Sometimes we tend to think that we’re not making any progress in our English journeys. We think we need someone to “evaluate” us when in reality it’s totally possible to track our own progress. In this article, we’re going to see some ways to keep track of our own journey.

Inside The Ladies’ Project, we’ve been talking about goal setting and most of us agree that setting goals is actually a goal in itself!

It’s tricky, especially when i comes to languages. One question we had was, “Is it really possible to track our progress in English by ourselves?” In my opinion, it’s possible. Although, I didn’t think it was possible before! I thought I needed someone to tell me whether I’m making progress or not.

Language learning isn’t something you can do in a couple of months. It takes patience, consistency, and dedication. So, I don’t think it’s possible to see your progress in just a few days – especially if you’re at an intermediate or advanced level.

It’s so much easier when you’re a beginner because you learn new basic words and you actually make a few sentences! You can feel the progress you are making because it gives you access to new language and opportunities to use it!

A few years ago, when my English level was lower, I asked a question to one of my TLP teachers; “How can we recognize our progress in English from intermediate to advanced? Because I don’t know if go around in circles or not. I know I made progress from beginner to intermediate but I don’t know whether I’m improving it or not right now.”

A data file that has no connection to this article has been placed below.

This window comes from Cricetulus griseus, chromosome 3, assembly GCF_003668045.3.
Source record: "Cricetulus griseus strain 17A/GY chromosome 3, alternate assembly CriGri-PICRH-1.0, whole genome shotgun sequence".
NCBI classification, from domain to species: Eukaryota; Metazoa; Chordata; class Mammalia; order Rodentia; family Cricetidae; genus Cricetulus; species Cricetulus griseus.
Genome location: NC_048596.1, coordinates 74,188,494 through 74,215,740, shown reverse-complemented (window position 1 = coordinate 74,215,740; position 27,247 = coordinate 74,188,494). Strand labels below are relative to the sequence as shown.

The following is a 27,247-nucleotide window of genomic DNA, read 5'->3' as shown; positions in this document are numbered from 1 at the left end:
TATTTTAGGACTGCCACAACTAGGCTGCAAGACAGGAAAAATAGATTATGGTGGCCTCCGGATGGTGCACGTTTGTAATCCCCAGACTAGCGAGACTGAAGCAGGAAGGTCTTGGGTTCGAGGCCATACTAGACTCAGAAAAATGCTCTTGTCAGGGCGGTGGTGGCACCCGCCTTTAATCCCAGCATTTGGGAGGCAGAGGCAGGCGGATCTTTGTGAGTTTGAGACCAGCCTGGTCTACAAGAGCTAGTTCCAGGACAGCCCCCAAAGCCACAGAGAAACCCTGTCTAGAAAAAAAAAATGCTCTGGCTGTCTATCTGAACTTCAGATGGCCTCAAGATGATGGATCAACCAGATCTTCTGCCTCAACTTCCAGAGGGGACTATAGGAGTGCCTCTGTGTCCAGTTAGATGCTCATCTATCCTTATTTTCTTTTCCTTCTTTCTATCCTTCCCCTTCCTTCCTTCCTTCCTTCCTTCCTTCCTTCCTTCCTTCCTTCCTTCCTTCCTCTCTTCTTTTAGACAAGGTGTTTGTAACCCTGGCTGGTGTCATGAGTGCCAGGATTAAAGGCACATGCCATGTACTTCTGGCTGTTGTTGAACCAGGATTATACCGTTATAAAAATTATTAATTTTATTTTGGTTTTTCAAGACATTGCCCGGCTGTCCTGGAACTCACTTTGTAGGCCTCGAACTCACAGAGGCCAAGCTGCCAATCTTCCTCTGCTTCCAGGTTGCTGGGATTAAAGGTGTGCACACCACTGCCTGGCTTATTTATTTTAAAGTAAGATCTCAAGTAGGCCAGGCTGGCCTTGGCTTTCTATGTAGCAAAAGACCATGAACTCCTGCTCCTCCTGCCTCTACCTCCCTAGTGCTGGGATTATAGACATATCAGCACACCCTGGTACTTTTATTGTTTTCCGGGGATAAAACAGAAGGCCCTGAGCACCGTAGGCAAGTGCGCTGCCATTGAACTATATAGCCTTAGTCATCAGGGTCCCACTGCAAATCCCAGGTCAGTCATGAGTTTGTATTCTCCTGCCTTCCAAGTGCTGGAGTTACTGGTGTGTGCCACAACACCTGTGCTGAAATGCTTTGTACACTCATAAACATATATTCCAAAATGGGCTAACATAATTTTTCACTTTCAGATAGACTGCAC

And she responded to me: “It is true that it’s easier to see progress when you are moving from a beginner level to an intermediate level than when you are going from an intermediate to an advanced level because the changes are more subtle but it doesn’t mean that they are not there.”

“The thing is that the changes come in different forms. Your comprehension skills (both in listening and reading) start to be more enhanced, your vocabulary is wider, your collocations are more accurate, the use of the grammar is more precise, your writing includes a variety of writing devices, the use of idioms, phrasal verbs, sayings, etc.”